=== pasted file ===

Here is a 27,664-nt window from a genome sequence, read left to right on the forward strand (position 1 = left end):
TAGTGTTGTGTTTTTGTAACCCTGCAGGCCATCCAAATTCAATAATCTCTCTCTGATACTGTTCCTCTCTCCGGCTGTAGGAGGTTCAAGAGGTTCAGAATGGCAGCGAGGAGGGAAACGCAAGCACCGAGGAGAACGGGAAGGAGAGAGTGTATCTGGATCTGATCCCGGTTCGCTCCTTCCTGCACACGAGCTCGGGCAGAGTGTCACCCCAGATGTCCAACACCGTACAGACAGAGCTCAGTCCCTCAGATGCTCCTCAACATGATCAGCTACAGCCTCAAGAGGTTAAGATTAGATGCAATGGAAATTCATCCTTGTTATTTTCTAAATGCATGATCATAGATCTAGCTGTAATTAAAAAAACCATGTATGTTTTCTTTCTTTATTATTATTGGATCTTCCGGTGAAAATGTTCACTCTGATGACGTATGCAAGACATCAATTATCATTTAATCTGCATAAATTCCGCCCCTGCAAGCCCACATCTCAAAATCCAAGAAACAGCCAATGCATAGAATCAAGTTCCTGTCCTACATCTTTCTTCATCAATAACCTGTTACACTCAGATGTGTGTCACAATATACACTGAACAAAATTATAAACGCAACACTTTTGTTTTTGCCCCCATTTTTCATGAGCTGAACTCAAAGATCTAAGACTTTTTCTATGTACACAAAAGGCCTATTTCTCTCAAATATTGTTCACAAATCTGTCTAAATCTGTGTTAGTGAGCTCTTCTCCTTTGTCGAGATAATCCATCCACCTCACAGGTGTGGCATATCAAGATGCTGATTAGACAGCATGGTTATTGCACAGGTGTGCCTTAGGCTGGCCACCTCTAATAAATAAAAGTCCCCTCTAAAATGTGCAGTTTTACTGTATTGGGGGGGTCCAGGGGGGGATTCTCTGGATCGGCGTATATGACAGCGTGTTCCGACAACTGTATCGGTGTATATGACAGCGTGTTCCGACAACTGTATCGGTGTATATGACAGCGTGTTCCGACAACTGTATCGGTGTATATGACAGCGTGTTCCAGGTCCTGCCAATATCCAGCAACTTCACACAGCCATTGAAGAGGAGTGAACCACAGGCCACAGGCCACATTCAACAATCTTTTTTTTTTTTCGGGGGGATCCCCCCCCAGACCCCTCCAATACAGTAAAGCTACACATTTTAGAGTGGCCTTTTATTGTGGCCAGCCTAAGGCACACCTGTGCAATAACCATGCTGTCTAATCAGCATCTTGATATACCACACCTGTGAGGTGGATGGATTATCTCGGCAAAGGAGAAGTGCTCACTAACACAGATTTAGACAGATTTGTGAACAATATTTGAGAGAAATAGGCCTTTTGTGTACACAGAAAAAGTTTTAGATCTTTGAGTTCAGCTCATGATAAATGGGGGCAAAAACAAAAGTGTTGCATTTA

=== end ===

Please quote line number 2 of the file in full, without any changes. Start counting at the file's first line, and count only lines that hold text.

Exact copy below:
TAGTGTTGTGTTTTTGTAACCCTGCAGGCCATCCAAATTCAATAATCTCTCTCTGATACTGTTCCTCTCTCCGGCTGTAGGAGGTTCAAGAGGTTCAGAATGGCAGCGAGGAGGGAAACGCAAGCACCGAGGAGAACGGGAAGGAGAGAGTGTATCTGGATCTGATCCCGGTTCGCTCCTTCCTGCACACGAGCTCGGGCAGAGTGTCACCCCAGATGTCCAACACCGTACAGACAGAGCTCAGTCCCTCAGATGCTCCTCAACATGATCAGCTACAGCCTCAAGAGGTTAAGATTAGATGCAATGGAAATTCATCCTTGTTATTTTCTAAATGCATGATCATAGATCTAGCTGTAATTAAAAAAACCATGTATGTTTTCTTTCTTTATTATTATTGGATCTTCCGGTGAAAATGTTCACTCTGATGACGTATGCAAGACATCAATTATCATTTAATCTGCATAAATTCCGCCCCTGCAAGCCCACATCTCAAAATCCAAGAAACAGCCAATGCATAGAATCAAGTTCCTGTCCTACATCTTTCTTCATCAATAACCTGTTACACTCAGATGTGTGTCACAATATACACTGAACAAAATTATAAACGCAACACTTTTGTTTTTGCCCCCATTTTTCATGAGCTGAACTCAAAGATCTAAGACTTTTTCTATGTACACAAAAGGCCTATTTCTCTCAAATATTGTTCACAAATCTGTCTAAATCTGTGTTAGTGAGCTCTTCTCCTTTGTCGAGATAATCCATCCACCTCACAGGTGTGGCATATCAAGATGCTGATTAGACAGCATGGTTATTGCACAGGTGTGCCTTAGGCTGGCCACCTCTAATAAATAAAAGTCCCCTCTAAAATGTGCAGTTTTACTGTATTGGGGGGGTCCAGGGGGGGATTCTCTGGATCGGCGTATATGACAGCGTGTTCCGACAACTGTATCGGTGTATATGACAGCGTGTTCCGACAACTGTATCGGTGTATATGACAGCGTGTTCCGACAACTGTATCGGTGTATATGACAGCGTGTTCCAGGTCCTGCCAATATCCAGCAACTTCACACAGCCATTGAAGAGGAGTGAACCACAGGCCACAGGCCACATTCAACAATCTTTTTTTTTTTTCGGGGGGATCCCCCCCCAGACCCCTCCAATACAGTAAAGCTACACATTTTAGAGTGGCCTTTTATTGTGGCCAGCCTAAGGCACACCTGTGCAATAACCATGCTGTCTAATCAGCATCTTGATATACCACACCTGTGAGGTGGATGGATTATCTCGGCAAAGGAGAAGTGCTCACTAACACAGATTTAGACAGATTTGTGAACAATATTTGAGAGAAATAGGCCTTTTGTGTACACAGAAAAAGTTTTAGATCTTTGAGTTCAGCTCATGATAAATGGGGGCAAAAACAAAAGTGTTGCATTTA